An encounter with Cupid, after the Greek poet Bion. In this vein, compare Henry More's allegorical "Cupid's Conflict" published in 1646.
John Hughes: "Two Shepherds take occasion from the approach of the Spring to discourse of Love, describ'd here as a Person: One of them relates a Story of his having discover'd him lately hid in a Bush, and of his being wounded by him" Works of Spenser (1715) 4:1054.
William Melmoth: "when [allegories] are extended in any serious composition beyond the limits of metaphor, and exhibited under all the various actions of real persons; I cannot but consider them as so many absurdities which custom has unreasonably authorised. Thus Spenser, in one of his pastorals, represents the god of love as flying, like a bird, from bough to bough. A shepherd, who hears a rustling among the bushes, supposes it to be some game, and accordingly discharges his bow. Cupid returns the shot, and after several arrows had been mutually exchanged between them, the unfortunate swain discovers whom it is he is contending with: but as he is edeavouring to make his escape, receives a desperate wound in the heel. This fiction makes the subject of a very pretty idyllium in one of the Greek poets, yet is extremely flat and disgusting as it is adapted by our British bard. And the reason of the difference is plain: in the former it is supported by a popular superstition; whereas no strain of imagination can give it the least air of probability as it is worked up by the latter" Letters of Thomas Fitzosborne (1748) 2:228-29.
Selected notes from Todd's Works of Spenser (1805):
"Mought her neck bene joynted attones, | She shoulde have neede no more spell;] That is, I wish she had died in the fall. I then should never have had any further occasion for blessing her with a charm. "Spell," as E. K. remarks, is a kind of verse or charm that in elder times they used to say over every thing that they would have preserved; as the "night-spell" for thieves, and the "wood-spell." T. WARTON.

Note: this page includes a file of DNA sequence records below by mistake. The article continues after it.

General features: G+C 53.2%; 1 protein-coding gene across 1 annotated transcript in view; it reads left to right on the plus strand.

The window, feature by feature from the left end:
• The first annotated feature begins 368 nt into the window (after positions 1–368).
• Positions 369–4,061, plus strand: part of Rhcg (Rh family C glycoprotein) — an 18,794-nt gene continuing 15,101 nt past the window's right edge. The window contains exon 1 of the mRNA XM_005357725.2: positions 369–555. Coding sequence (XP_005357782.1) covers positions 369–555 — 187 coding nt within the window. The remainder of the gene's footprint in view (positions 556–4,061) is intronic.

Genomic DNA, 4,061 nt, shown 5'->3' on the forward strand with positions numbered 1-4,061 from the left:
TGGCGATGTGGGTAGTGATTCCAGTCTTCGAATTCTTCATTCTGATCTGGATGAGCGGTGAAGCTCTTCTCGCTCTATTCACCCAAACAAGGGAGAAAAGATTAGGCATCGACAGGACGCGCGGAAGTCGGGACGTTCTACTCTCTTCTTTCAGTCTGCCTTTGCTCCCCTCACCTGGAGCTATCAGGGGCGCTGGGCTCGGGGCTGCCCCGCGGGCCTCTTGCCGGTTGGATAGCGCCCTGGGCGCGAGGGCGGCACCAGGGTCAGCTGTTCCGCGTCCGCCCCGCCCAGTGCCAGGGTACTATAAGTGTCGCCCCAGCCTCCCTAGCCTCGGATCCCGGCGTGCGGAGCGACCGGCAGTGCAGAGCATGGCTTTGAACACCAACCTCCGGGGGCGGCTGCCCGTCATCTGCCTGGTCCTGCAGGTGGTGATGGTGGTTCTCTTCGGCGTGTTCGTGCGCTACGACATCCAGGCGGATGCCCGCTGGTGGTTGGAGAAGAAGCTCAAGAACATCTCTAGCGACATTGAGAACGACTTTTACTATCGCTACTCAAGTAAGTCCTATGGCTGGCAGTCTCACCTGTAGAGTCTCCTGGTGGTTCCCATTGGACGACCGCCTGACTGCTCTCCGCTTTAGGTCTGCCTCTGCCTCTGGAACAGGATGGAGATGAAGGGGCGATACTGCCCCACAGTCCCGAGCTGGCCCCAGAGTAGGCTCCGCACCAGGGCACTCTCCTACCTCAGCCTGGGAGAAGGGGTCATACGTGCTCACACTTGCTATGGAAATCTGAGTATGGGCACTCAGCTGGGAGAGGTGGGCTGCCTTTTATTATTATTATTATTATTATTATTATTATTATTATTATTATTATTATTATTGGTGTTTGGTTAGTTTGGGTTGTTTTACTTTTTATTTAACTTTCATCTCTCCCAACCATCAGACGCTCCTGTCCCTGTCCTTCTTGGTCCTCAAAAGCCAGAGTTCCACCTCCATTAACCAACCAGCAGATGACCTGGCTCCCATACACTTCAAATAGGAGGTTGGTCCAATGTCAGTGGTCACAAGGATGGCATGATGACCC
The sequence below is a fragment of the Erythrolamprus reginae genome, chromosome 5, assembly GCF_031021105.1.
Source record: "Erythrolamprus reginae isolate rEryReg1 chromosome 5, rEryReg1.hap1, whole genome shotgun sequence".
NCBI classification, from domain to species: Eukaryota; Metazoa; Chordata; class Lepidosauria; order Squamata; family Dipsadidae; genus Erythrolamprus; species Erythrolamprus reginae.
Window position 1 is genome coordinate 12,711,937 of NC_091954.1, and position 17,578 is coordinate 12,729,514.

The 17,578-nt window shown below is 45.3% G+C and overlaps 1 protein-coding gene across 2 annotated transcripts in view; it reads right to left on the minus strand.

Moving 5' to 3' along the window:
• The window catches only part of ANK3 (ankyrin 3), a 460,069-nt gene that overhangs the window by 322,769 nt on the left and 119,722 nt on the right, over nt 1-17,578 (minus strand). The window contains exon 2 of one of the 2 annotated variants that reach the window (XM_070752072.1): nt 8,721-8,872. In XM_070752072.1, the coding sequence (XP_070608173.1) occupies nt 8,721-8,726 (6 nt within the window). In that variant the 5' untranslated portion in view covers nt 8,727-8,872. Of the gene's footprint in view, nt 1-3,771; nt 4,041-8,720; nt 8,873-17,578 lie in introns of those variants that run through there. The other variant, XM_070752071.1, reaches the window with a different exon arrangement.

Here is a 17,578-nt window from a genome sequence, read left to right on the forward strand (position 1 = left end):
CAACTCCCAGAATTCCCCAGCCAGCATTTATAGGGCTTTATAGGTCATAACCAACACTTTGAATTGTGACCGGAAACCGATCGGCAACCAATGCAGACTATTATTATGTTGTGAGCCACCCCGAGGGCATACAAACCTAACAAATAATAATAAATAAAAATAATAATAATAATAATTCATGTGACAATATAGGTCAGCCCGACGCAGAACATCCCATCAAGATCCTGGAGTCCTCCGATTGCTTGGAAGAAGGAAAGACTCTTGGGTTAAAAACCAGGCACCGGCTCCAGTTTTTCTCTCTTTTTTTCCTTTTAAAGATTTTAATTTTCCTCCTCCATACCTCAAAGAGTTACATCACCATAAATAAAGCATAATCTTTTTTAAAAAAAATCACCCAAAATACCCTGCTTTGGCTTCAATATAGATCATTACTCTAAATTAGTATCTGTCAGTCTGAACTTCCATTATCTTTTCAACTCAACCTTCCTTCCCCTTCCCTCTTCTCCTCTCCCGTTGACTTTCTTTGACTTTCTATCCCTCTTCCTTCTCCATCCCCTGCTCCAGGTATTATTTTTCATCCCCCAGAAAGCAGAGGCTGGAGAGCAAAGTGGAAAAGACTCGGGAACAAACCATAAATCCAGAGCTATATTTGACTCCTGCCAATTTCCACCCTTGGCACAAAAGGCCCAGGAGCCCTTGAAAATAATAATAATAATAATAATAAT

The following story of the Shepherd shooting at a winged boy in a tree, is imitated from the second Idyllium of Bion, and not from Theocritus as E. K. remarks.... But Spenser has improved the tale with some pretty strokes of pastoral character. T. WARTON.
Thomalin, why sitten we so,
As weren overwent with Woe.
Upon so fair a Morrow?
The joyous time now nigheth fast,
That shall alegg this bitter Blast,
And slake the Winter Sorrow.
Siker Willy, thou warnest well;
For Winter's Wrath begins to quell,
And pleasant Spring appeareth:
The Grass now 'gins to be refresht
The Swallow peeps out of her Nest,
And cloudy Welkin cleareth.
Seest not thilk same Hawthorn Stud,
How bragly it begins to bud,
And utter his tender Head?
Flora now calleth forth each Flower,
And bids make ready Maia's Bower,
That new is uprist from Bed.
Tho shall we sporten in delight,
And learn with Lettice to wex light,
That scornfully looks askaunce:
Tho will we little Love awake,
That now sleepeth in Lethe Lake,
And pray him leaden our daunce.
Willy, I ween thou be a Sot;
For lusty Love still sleepeth not,
But is abroad at his Game.